The Home Care Option

Whenever I ask a group of senior citizens whether any of them would rather receive care in their home or in a nursing home they – without exception – indicate that they would rather stay in their homes.  This makes sense when one considers that “a man’s home is his castle.”  This is the dwelling that these persons spent most of their lives enjoying and maintaining and no one would choose a foreign environment in exchange.   

Hence, it pays to plan ahead to prepare for a time when one needs long-term care so that the care can be received in the home.  What are the options to pay for home care?

1) Private Resources – Income from social security will rarely be enough to pay living expenses and the cost of care.  Custodial care for those recovering from acute or ongoing chronic health issues can cost in the range of ten ($10) to twenty ($20) dollars an hour.  Retirement funds from and IRA or other similar retirement plan can help to supplement, but only when the amount of care needed is limited.  Unless an estate is extremely large, other ways of paying for care must be explored;

2) Help from Family Members – If there are sufficient family members who can provide labor and/or financial support this can enable the older person to remain in the home for an extended period of time.  However, in an ailing Michigan economy this option is dwindling as families struggle to cope with rising costs.

3) Medicaid – The Home and Community Based Waiver program is administered by various service providers, including but not limited to the Area Agency on Aging.    It is Medicaid’s alternative to care provided in a nursing home.  As with the Medicaid program for nursing homes, there is an asset and income test and a medical eligibility test.  Applicants must have incomes at or below 300 percent of Supplemental Security Income;  those who are Medicaid eligible, because they are medically needy, must first spend down each month to the community protected income level.   Hence, a person with any substantial assets or income will not qualify.  Those who do qualify will be eligible to receive nursing care in their homes. 

4) Veteran’s Benefits – Those who had at least 90 days of active military service, with at least one day during a “period of conflict” can qualify for a pension to help pay for the cost of care to provide assistance with the activities of daily living.  The benefit will pay for assisted living as well as home care.  This is a very overlooked option that could – when combined with social security and other income – provide an adequate source of payment for care in the home.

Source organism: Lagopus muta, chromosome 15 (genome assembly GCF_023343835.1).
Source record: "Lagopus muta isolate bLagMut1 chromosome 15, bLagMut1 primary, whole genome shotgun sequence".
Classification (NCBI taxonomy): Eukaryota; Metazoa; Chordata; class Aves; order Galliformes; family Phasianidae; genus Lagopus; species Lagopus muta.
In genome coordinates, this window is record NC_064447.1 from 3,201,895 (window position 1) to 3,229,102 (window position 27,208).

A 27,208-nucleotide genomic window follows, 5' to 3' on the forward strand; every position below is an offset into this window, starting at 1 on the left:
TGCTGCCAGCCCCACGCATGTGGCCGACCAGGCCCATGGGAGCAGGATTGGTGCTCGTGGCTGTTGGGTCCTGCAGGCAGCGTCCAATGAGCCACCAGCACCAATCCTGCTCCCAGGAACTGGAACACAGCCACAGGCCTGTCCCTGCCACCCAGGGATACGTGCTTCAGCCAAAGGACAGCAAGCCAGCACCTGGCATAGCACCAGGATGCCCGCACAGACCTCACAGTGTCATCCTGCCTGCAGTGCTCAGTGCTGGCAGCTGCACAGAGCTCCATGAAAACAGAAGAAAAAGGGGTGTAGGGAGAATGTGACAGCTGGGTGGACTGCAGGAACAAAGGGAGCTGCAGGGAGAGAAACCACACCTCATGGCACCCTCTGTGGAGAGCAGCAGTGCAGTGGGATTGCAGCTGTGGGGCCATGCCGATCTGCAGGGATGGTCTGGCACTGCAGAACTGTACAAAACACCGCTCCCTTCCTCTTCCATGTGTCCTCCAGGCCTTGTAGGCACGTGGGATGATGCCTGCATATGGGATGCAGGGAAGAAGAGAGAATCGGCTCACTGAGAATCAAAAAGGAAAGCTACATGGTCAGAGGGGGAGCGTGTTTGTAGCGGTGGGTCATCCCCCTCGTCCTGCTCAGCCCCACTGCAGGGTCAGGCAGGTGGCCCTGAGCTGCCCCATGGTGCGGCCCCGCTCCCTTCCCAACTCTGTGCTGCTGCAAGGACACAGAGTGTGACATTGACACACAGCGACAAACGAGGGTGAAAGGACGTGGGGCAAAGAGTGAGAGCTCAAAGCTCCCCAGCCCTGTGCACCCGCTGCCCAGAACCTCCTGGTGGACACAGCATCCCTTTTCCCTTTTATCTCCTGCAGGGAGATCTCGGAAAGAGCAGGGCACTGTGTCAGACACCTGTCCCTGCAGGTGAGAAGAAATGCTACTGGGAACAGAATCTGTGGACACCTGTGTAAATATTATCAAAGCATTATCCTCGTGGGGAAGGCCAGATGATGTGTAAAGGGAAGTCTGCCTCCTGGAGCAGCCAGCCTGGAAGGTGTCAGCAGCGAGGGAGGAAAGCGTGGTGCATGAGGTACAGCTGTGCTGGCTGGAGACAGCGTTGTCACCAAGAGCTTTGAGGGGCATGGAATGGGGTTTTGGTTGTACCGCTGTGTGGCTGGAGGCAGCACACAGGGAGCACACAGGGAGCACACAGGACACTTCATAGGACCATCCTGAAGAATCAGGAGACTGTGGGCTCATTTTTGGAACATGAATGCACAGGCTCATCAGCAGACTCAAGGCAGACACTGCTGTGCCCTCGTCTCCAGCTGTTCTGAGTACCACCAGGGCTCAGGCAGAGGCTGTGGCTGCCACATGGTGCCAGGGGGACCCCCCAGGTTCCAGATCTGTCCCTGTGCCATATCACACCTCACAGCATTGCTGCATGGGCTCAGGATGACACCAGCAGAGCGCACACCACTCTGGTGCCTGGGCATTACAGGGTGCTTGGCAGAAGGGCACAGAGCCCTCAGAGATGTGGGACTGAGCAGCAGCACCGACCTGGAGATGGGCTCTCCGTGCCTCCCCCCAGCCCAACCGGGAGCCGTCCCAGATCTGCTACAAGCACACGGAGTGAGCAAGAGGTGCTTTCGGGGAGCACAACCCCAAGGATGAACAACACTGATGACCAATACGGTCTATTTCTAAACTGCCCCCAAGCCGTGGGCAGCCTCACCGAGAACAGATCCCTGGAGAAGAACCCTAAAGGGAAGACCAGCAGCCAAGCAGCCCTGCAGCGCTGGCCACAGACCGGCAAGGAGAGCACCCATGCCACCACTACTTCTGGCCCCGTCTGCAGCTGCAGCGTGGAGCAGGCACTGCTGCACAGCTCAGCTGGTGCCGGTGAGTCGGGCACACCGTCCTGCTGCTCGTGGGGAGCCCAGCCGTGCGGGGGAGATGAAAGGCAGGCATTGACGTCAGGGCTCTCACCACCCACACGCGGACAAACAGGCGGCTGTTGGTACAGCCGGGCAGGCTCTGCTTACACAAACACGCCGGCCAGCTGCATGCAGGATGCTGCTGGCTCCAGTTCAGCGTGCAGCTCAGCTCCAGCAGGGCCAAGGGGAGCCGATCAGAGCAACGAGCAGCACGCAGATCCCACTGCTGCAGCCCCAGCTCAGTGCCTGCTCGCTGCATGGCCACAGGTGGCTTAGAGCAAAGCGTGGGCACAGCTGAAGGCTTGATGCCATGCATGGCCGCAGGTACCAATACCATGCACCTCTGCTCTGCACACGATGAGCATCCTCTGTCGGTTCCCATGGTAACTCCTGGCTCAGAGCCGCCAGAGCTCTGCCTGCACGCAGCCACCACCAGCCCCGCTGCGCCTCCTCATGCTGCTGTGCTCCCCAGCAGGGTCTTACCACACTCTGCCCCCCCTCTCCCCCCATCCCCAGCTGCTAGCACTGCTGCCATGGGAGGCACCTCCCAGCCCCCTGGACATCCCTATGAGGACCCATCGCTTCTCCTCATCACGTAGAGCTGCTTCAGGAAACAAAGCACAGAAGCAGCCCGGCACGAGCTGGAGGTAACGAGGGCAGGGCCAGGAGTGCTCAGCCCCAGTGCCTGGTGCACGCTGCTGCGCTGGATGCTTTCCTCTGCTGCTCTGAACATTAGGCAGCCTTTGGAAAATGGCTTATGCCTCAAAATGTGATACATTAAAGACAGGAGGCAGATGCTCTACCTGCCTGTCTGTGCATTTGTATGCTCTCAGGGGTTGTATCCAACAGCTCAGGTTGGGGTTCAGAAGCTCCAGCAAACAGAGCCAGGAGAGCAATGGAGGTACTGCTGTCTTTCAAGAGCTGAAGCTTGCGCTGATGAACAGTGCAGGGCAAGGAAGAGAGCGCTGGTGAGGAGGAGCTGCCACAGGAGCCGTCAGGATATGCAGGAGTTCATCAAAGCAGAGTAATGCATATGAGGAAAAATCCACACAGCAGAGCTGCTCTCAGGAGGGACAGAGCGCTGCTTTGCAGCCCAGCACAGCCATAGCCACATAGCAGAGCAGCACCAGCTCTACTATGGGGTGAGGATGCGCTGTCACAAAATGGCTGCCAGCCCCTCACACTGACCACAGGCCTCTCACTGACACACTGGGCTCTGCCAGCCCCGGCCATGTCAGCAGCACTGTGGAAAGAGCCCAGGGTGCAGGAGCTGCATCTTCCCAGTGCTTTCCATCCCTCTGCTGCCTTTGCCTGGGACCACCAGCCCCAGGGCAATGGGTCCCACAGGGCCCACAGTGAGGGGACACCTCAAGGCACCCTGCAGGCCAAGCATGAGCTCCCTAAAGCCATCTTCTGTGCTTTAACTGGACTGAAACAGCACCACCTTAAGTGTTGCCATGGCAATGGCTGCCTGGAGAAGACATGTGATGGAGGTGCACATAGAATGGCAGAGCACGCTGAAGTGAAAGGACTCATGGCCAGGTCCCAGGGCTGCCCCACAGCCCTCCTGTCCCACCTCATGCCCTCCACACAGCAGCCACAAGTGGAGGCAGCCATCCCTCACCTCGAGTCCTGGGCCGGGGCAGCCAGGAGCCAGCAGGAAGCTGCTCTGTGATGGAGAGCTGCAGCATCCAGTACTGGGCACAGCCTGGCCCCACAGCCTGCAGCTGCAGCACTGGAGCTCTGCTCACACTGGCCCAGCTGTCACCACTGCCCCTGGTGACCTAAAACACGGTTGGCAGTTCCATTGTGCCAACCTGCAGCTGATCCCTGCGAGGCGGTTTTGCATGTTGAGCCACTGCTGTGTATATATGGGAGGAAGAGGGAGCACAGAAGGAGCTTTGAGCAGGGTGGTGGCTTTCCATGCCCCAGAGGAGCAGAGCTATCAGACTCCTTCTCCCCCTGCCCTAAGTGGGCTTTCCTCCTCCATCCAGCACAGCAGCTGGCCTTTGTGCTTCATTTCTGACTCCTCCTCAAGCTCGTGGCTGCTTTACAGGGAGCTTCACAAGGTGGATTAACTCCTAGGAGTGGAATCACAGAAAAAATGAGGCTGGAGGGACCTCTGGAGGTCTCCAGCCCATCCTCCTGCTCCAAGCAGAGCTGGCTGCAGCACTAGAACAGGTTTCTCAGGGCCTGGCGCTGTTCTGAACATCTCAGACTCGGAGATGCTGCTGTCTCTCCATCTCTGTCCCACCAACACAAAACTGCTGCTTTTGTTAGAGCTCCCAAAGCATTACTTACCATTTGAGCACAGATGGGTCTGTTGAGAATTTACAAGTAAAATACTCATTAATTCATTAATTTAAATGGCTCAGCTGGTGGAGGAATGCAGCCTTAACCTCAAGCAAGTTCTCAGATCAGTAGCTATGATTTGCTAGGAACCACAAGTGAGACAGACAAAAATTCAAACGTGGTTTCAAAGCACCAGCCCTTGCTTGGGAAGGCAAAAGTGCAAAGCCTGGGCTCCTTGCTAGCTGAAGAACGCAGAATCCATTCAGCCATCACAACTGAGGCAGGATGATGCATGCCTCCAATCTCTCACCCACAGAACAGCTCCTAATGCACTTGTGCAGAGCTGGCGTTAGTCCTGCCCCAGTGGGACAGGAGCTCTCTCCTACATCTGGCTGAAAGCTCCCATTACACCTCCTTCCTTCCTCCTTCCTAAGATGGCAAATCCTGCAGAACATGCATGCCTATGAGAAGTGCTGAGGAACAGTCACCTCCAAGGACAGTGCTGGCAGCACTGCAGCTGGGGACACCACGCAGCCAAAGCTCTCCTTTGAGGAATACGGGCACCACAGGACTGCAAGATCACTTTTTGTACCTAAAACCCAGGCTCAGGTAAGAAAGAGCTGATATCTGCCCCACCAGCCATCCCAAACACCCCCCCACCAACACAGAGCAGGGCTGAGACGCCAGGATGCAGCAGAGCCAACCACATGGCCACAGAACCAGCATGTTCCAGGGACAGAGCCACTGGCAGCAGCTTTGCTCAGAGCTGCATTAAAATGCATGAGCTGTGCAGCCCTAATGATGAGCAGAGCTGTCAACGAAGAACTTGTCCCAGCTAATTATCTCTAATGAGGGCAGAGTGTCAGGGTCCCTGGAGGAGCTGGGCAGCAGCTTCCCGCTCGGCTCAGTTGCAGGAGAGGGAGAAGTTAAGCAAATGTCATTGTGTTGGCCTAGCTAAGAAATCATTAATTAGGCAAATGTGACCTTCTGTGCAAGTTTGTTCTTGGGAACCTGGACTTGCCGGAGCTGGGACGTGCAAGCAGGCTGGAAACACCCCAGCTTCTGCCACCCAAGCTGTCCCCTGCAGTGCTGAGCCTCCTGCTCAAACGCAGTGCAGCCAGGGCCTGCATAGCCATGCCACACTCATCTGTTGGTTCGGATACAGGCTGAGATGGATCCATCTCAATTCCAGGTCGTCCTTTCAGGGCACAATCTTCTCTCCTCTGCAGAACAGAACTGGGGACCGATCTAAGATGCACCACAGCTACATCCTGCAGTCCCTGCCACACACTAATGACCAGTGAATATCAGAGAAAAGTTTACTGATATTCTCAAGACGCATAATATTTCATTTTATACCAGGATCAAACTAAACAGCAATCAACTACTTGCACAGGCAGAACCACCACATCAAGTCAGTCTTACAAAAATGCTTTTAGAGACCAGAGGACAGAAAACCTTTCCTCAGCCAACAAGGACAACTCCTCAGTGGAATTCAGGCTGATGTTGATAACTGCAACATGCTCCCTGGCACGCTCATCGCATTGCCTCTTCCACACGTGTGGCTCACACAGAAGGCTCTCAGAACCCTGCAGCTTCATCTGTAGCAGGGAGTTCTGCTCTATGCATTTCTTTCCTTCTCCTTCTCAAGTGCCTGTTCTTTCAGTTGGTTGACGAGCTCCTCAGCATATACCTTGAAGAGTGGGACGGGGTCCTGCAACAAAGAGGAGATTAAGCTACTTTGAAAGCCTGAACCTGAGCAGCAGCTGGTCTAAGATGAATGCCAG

5) Medicare – In the event that a doctor can certify that the person is struggling with a terminal illness, hospice care can be provided in the home.  This care provides only palliative rather than curative care; however, such comfort care can be all one needs as a terminal illness progresses.  Medicare will pay for the cost of hospice care, as will some private insurance. 

            6) Private Insurance – Most long-term care insurance policies have an optional rider that guarantees that funds will be available to pay for the cost of home care.  Those buying policies should be sure to obtain this rider or the cost will be paid only for institutional care in a nursing home. 

Many of the benefits mentioned above are available only if the person seeking the coverage for home care meets an asset and income test.  A qualified elder law attorney can help individuals qualify even if they are initially over the asset or income limit, thereby preserving, maintaining and extending resources for use by a spouse, children or heirs.   A proper estate plan is the solution.

Family caregivers should start the process of homecare by taking steps as follows:
         1. Talk about the various homecare options with the person or persons who will be needing such care to make sure they are comfortable with the approach;
         2. List the various types of care that will be needed, for example, is the person struggling with Alzheimer’s disease where progressive oversight will be needed over a period of years?  Then, seek to find the best provider of the various levels of care that will be needed as the patients needs change.  

            3. Investigate the homecare providers available, get estimates on costs, and list what types of payment are available for each service needed.

            4. Consider meeting with a geriatric care manager to assist in the steps listed above and outline a plan to insure adequate preparation.

            5. Decide whether the care will be provided through a homecare agency or through volunteer family members.  If an agency is desired, make sure it is Medicare certified and check whether the services needed would be paid for by Medicare, Medicaid or whether other sources of financing are available. 

            6. Meet with an elder law attorney to review existing estate plans or create a new one that will preserve the estate while permitting the person to qualify for government benefits. 

 Homecare is the most desirable option for seniors struggling to maintain a comfortable environment, proximity to loved ones and a degree of independence.  However, the cost of such care can be almost as expensive as the staggering costs of nursing home care.  Elder law practitioners and other professionals can assist families in obtaining the financial coverage available while preserving, extending and maintaining estate resources.  Working together, we can insure that the desires of our senior population to stay in their homes as long as possible becomes a reality

Contact us today to receive a free strategy session with an experienced elder law attorney.